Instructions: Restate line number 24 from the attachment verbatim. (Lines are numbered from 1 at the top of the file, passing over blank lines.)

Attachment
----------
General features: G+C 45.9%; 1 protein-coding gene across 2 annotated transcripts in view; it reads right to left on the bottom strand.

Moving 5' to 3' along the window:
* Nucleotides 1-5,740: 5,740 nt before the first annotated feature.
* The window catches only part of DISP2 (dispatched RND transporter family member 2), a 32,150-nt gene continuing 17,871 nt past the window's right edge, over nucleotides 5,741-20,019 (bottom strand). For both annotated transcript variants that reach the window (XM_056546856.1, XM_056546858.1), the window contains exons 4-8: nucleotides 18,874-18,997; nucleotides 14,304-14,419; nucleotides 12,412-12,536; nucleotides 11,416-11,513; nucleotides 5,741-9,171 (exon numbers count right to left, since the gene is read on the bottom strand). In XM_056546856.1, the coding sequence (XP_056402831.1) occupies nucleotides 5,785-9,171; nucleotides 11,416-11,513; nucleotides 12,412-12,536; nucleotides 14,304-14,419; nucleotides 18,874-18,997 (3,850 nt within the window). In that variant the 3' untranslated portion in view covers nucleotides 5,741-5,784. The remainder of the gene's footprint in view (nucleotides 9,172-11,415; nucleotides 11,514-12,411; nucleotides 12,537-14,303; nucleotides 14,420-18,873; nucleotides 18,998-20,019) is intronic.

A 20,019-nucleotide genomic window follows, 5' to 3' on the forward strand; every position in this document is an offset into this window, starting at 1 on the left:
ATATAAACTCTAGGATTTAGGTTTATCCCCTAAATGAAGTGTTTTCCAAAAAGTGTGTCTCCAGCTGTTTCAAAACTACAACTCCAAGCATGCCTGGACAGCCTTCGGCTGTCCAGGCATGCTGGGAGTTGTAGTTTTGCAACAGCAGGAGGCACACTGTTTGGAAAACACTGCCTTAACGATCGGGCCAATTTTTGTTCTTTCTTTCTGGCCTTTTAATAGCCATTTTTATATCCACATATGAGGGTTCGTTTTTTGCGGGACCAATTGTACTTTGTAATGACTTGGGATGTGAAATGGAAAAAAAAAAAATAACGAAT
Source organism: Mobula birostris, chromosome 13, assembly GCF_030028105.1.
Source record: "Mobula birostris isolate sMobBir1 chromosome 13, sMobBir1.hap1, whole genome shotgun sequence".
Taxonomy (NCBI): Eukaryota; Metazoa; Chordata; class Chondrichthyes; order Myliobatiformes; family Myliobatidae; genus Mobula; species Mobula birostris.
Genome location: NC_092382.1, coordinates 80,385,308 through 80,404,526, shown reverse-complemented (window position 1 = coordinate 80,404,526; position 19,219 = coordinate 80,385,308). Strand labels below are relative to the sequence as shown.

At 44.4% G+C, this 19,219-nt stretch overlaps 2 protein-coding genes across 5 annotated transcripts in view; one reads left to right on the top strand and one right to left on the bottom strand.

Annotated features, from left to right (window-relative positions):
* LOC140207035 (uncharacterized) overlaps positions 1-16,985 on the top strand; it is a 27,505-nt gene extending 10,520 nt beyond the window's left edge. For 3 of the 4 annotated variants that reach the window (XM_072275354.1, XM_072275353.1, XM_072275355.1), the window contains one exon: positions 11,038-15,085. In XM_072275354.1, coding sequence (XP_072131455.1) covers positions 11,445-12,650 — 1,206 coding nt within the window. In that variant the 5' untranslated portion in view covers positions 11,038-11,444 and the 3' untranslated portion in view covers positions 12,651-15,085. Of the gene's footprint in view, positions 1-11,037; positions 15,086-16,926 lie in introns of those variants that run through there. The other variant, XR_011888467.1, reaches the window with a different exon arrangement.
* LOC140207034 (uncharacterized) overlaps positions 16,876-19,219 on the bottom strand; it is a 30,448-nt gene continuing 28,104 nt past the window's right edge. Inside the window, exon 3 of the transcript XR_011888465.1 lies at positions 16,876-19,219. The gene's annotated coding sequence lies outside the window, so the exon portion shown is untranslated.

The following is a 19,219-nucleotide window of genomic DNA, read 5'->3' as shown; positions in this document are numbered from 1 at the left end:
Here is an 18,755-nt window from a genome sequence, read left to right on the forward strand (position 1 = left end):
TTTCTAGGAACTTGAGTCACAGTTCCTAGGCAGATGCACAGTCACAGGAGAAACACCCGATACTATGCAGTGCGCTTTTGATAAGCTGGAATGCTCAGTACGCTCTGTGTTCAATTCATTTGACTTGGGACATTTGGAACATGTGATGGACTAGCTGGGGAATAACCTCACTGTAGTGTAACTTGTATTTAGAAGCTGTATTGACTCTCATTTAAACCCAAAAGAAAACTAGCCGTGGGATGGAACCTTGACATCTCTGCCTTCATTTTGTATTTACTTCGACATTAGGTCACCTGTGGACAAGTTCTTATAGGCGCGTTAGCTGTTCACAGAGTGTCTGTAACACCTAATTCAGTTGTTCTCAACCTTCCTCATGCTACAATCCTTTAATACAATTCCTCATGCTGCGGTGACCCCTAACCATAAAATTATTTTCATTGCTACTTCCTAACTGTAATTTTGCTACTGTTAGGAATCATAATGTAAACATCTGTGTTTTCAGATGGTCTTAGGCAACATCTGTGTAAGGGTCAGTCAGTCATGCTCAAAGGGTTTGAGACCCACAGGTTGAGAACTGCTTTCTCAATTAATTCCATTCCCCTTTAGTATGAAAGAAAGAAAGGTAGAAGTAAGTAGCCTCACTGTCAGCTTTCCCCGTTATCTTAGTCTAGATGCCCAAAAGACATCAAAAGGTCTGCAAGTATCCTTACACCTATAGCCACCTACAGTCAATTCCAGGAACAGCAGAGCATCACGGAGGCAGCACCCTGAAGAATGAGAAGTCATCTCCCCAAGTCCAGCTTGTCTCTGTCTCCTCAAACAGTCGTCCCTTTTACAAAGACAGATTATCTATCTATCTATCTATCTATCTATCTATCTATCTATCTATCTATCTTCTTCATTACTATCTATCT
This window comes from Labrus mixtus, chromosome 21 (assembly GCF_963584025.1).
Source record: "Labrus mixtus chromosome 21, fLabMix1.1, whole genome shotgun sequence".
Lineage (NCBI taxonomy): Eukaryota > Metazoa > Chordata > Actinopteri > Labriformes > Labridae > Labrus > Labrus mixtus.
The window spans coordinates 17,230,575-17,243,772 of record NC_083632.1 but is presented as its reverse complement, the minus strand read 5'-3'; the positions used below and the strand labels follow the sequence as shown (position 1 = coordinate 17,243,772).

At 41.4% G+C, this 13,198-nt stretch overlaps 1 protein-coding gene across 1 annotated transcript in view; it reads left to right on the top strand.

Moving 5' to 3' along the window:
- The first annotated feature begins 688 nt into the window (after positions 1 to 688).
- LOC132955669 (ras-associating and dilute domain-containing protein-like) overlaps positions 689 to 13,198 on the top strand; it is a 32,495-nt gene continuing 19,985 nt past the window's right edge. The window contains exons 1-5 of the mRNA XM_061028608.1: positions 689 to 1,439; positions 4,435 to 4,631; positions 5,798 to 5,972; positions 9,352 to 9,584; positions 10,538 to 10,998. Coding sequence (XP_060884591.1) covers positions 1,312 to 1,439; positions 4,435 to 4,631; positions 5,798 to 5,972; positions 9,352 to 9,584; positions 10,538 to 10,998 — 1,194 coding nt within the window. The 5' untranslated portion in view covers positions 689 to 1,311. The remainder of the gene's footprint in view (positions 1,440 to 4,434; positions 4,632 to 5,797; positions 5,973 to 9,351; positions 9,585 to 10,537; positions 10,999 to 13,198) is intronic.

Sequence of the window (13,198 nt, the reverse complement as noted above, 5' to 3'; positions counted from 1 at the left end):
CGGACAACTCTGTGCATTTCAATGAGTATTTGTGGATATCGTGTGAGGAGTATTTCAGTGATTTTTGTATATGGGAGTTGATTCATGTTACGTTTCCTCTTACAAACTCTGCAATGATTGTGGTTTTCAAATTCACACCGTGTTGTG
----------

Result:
- The first annotated feature begins 688 nt into the window (after positions 1 to 688).